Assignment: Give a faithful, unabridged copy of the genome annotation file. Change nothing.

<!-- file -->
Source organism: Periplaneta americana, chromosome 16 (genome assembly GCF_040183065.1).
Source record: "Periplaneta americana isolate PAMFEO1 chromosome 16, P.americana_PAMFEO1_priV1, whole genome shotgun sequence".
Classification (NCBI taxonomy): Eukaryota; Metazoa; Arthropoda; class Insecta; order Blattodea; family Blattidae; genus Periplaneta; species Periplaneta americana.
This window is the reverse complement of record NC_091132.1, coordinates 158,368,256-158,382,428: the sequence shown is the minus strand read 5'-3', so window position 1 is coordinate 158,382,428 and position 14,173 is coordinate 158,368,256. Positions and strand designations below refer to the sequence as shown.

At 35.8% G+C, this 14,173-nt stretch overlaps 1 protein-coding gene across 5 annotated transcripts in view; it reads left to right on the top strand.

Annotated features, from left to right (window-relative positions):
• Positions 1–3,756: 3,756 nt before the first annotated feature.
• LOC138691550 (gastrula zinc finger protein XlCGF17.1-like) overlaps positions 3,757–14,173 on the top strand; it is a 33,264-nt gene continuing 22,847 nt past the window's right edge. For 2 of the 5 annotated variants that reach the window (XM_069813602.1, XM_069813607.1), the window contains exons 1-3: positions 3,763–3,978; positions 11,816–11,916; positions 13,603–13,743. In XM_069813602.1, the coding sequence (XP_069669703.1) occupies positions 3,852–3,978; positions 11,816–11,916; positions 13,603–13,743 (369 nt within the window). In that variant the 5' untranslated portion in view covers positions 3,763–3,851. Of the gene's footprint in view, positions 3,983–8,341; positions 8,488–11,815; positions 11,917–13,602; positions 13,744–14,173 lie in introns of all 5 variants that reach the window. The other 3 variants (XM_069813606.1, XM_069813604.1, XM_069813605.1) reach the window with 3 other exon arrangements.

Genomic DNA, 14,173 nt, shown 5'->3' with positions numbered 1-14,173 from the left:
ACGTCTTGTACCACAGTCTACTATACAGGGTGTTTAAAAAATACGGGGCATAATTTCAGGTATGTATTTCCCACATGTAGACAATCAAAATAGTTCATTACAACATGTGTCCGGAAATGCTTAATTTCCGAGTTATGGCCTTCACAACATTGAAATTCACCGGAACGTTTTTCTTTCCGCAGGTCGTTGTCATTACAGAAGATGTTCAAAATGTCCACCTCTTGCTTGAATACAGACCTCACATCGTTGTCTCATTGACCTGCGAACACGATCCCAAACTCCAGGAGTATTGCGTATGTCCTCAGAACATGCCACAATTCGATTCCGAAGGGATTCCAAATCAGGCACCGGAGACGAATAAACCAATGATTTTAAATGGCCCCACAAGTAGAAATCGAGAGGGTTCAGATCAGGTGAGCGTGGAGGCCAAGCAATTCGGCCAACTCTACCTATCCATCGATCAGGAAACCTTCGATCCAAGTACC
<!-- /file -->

Source organism: Periplaneta americana, chromosome 16 (genome assembly GCF_040183065.1).
Source record: "Periplaneta americana isolate PAMFEO1 chromosome 16, P.americana_PAMFEO1_priV1, whole genome shotgun sequence".
Classification (NCBI taxonomy): Eukaryota; Metazoa; Arthropoda; class Insecta; order Blattodea; family Blattidae; genus Periplaneta; species Periplaneta americana.
This window is the reverse complement of record NC_091132.1, coordinates 158,368,256-158,382,428: the sequence shown is the minus strand read 5'-3', so window position 1 is coordinate 158,382,428 and position 14,173 is coordinate 158,368,256. Positions and strand designations below refer to the sequence as shown.

At 35.8% G+C, this 14,173-nt stretch overlaps 1 protein-coding gene across 5 annotated transcripts in view; it reads left to right on the top strand.

Annotated features, from left to right (window-relative positions):
• Positions 1–3,756: 3,756 nt before the first annotated feature.
• LOC138691550 (gastrula zinc finger protein XlCGF17.1-like) overlaps positions 3,757–14,173 on the top strand; it is a 33,264-nt gene continuing 22,847 nt past the window's right edge. For 2 of the 5 annotated variants that reach the window (XM_069813602.1, XM_069813607.1), the window contains exons 1-3: positions 3,763–3,978; positions 11,816–11,916; positions 13,603–13,743. In XM_069813602.1, the coding sequence (XP_069669703.1) occupies positions 3,852–3,978; positions 11,816–11,916; positions 13,603–13,743 (369 nt within the window). In that variant the 5' untranslated portion in view covers positions 3,763–3,851. Of the gene's footprint in view, positions 3,983–8,341; positions 8,488–11,815; positions 11,917–13,602; positions 13,744–14,173 lie in introns of all 5 variants that reach the window. The other 3 variants (XM_069813606.1, XM_069813604.1, XM_069813605.1) reach the window with 3 other exon arrangements.

Genomic DNA, 14,173 nt, shown 5'->3' with positions numbered 1-14,173 from the left:
ACGTCTTGTACCACAGTCTACTATACAGGGTGTTTAAAAAATACGGGGCATAATTTCAGGTATGTATTTCCCACATGTAGACAATCAAAATAGTTCATTACAACATGTGTCCGGAAATGCTTAATTTCCGAGTTATGGCCTTCACAACATTGAAATTCACCGGAACGTTTTTCTTTCCGCAGGTCGTTGTCATTACAGAAGATGTTCAAAATGTCCACCTCTTGCTTGAATACAGACCTCACATCGTTGTCTCATTGACCTGCGAACACGATCCCAAACTCCAGGAGTATTGCGTATGTCCTCAGAACATGCCACAATTCGATTCCGAAGGGATTCCAAATCAGGCACCGGAGACGAATAAACCAATGATTTTAAATGGCCCCACAAGTAGAAATCGAGAGGGTTCAGATCAGGTGAGCGTGGAGGCCAAGCAATTCGGCCAACTCTACCTATCCATCGATCAGGAAACCTTCGATCCAAGTACC